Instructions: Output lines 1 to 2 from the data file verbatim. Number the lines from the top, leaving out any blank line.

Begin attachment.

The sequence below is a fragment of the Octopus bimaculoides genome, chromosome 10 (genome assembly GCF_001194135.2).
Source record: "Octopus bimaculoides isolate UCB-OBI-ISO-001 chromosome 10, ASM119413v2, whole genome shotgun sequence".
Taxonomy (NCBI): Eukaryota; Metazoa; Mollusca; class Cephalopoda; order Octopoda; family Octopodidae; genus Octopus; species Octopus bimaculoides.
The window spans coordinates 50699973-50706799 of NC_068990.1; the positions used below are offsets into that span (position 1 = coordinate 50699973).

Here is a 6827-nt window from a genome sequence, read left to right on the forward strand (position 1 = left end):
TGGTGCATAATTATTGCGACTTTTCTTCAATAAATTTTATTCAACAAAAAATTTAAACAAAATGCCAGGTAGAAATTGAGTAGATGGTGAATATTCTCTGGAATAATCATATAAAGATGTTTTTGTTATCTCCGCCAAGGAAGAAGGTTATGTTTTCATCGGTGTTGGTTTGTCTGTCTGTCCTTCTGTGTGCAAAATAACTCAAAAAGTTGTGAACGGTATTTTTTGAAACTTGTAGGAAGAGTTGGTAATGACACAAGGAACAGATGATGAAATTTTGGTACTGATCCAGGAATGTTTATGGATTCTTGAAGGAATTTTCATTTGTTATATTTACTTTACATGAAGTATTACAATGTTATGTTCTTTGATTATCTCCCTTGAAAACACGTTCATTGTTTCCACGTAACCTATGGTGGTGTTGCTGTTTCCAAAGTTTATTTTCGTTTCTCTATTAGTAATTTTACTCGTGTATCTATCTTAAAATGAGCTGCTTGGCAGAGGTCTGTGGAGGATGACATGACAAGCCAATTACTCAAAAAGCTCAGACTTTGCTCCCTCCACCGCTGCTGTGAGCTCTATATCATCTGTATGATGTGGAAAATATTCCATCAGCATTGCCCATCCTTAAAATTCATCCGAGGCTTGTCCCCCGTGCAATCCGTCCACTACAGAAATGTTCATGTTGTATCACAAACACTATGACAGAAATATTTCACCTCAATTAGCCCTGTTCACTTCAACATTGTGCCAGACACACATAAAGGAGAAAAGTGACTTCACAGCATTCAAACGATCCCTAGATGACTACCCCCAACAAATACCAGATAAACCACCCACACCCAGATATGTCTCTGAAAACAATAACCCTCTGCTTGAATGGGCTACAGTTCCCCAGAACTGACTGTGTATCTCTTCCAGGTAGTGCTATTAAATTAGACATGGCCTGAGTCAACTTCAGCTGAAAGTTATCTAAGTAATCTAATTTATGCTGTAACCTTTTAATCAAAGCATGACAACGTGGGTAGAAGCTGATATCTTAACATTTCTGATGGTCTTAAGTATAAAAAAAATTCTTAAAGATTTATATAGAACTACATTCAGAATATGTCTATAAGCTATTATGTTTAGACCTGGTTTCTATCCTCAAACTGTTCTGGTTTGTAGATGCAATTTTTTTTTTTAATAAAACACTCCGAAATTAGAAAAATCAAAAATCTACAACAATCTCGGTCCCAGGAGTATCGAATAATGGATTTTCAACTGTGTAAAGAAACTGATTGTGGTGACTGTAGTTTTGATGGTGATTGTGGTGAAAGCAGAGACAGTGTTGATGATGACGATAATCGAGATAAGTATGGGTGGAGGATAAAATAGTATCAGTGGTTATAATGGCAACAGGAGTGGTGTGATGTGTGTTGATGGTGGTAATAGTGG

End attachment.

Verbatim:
The sequence below is a fragment of the Octopus bimaculoides genome, chromosome 10 (genome assembly GCF_001194135.2).
Source record: "Octopus bimaculoides isolate UCB-OBI-ISO-001 chromosome 10, ASM119413v2, whole genome shotgun sequence".